2) State-of-the-Art HVAC Units and Equipment
Clients want the best for their home HVAC systems, even if that means the units they end up purchasing are expensive. A quality air conditioning or heating unit will last a long time, require few repairs, and save the homeowner money on their energy bills. Are you able to offer these exceptional units to your clients? Do you know how to work on them with excellent results?
Pro Tip: Take the time to evaluate your tool collection as well. Does anything need replacing? The quality of your work is directly related to the quality of your tools.
3) Quality Work and Service
Anyone with excellent customer service skills but no knowledge of an HVAC system makes a poor air conditioning technician. Likewise, you can have extensive knowledge of how home ventilation systems work, but without customer service skills, you may not be rehired. Learn to strike the proper balance of excellent work and approachability to best appeal to a wide range of clients.
4) Written Warranty
Even if the HVAC hardware and parts come with a written warranty, what about the work you do on them? Clients will generally feel far more comfortable knowing that hardware and labor alike is backed by a guarantee in writing. Make sure you can provide this for your customers, whether on your own or through your HVAC employer.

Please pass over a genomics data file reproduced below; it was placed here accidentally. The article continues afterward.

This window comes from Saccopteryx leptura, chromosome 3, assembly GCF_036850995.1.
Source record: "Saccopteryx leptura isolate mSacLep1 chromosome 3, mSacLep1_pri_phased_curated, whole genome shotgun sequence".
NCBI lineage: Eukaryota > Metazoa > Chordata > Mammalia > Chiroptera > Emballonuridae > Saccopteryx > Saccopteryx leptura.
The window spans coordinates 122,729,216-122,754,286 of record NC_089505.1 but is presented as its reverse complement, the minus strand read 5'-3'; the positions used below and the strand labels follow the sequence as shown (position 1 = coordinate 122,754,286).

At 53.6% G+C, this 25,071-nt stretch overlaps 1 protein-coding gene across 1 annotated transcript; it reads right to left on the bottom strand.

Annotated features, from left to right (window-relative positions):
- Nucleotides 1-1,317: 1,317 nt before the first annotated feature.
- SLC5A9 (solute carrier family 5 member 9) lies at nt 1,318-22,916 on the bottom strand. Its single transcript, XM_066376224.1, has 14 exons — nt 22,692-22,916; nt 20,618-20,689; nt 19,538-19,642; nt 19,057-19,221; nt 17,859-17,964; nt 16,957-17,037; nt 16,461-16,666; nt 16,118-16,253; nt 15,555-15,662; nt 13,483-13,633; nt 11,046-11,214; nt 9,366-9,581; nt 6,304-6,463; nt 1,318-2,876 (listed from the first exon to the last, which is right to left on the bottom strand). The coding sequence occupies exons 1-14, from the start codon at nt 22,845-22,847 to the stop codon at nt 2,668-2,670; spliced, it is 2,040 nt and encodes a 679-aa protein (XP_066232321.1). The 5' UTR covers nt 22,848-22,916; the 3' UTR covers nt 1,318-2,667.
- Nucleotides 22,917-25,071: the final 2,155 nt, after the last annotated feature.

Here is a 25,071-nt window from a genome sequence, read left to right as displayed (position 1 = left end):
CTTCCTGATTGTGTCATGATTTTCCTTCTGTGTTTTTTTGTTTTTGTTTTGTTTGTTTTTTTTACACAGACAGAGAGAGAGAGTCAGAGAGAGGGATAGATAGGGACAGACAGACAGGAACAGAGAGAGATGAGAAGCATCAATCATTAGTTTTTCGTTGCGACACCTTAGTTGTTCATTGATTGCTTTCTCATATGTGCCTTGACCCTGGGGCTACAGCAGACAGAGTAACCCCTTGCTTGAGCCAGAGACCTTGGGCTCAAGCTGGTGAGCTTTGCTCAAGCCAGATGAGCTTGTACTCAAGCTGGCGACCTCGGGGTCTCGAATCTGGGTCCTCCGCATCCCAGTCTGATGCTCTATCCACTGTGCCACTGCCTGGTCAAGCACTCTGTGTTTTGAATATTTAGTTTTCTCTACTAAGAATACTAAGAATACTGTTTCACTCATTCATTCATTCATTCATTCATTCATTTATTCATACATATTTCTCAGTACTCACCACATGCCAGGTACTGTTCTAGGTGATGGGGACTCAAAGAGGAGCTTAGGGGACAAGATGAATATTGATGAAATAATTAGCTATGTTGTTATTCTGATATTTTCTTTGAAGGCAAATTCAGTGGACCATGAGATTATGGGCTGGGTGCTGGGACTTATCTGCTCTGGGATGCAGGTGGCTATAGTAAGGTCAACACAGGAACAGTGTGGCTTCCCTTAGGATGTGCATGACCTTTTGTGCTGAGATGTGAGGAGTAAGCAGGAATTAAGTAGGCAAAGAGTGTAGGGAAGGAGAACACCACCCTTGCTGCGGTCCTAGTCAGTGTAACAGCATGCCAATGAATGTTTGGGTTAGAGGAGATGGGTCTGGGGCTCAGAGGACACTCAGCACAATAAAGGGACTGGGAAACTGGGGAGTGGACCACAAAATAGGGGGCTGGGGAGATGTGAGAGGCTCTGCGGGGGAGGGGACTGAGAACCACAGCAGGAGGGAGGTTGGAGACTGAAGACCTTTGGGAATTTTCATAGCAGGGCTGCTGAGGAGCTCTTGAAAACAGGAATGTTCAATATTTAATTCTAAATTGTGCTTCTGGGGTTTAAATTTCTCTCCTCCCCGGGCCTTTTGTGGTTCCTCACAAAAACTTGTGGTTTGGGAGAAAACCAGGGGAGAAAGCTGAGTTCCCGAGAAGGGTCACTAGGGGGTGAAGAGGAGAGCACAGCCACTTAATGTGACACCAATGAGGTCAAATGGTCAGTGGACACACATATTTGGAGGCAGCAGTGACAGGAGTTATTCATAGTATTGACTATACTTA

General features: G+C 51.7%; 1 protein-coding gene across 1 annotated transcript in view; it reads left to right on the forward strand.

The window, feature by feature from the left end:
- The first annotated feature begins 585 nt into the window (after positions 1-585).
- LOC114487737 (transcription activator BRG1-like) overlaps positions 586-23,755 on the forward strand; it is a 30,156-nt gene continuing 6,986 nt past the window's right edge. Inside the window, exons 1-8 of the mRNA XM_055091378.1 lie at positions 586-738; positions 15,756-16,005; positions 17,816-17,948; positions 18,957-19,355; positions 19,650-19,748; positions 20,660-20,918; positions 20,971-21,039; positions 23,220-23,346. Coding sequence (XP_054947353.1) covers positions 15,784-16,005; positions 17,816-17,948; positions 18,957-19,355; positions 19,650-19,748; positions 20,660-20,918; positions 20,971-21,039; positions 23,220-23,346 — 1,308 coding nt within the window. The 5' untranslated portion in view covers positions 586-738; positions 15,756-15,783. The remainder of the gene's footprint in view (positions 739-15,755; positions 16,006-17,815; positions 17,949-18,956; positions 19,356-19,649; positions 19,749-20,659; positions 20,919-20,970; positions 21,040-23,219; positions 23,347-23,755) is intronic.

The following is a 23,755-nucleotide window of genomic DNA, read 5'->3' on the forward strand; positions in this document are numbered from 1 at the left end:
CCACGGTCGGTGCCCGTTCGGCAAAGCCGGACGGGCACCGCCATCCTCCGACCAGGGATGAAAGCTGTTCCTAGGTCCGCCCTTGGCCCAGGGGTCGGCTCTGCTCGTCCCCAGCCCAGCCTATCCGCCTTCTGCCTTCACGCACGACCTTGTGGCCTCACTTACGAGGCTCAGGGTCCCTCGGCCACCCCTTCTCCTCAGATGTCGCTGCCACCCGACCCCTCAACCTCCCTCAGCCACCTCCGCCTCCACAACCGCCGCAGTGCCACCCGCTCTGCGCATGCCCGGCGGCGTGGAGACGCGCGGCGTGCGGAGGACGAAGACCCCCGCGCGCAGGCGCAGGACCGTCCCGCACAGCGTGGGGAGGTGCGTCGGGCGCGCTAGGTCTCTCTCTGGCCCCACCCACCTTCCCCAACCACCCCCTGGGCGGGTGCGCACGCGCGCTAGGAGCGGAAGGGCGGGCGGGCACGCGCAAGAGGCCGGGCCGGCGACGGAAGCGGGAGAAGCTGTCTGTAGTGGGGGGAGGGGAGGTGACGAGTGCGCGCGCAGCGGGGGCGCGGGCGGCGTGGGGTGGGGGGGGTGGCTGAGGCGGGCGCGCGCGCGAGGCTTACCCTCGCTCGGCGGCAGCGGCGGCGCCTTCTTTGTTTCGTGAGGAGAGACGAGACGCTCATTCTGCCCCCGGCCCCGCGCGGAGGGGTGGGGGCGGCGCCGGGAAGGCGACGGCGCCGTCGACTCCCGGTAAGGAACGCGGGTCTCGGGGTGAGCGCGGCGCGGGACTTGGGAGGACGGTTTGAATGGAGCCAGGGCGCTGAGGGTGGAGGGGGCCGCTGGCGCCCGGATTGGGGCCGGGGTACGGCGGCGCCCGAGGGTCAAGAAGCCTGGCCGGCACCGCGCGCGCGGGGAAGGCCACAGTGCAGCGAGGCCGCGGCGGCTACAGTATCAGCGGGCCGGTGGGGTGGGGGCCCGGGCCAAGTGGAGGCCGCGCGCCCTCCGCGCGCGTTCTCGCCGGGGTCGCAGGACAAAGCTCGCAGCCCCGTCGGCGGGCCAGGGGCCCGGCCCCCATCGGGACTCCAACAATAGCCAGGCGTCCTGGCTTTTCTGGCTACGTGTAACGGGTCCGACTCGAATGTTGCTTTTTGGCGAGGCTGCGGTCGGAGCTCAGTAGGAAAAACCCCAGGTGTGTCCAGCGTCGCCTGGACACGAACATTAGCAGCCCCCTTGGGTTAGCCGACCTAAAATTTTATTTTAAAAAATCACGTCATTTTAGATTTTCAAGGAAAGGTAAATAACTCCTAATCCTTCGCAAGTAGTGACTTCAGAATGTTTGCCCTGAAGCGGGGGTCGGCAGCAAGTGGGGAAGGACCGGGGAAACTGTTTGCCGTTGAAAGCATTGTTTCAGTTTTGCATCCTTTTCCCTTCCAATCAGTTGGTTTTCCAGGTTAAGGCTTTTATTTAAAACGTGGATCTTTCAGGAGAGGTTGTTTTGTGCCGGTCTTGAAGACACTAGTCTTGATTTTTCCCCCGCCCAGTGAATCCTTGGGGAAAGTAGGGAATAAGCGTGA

5) Emergency Services
A home’s heating and cooling systems are essential to homeowners’ comfort. If the AC stops working in the middle of a hot Houston summer, the HVAC technician had better be available to come and fix it immediately! Offering 24/7 emergency heating and air conditioning services will go a long way toward keeping and retaining clients.
6) Excellent Testimonials
Finally, customers still love seeing good ratings and glowing customer reviews. Make sure to request good reviews from satisfied customers, and reach out to try solving any problems mentioned in negative reviews. The more positive stories you have to share, the better your chances at gaining new customers will be!
Earn Clients Through Quality Services
Ultimately, clients look for a candidate that can provide both quality HVAC work and excellent customer service. If you can show that you are able to provide both, not only will potential new clients seek you out, but your previous clients will also be likely to hire you a second time for future work. Hard work and good service will pay off!
Connect with us to learn more about marketing yourself as an HVAC contractor.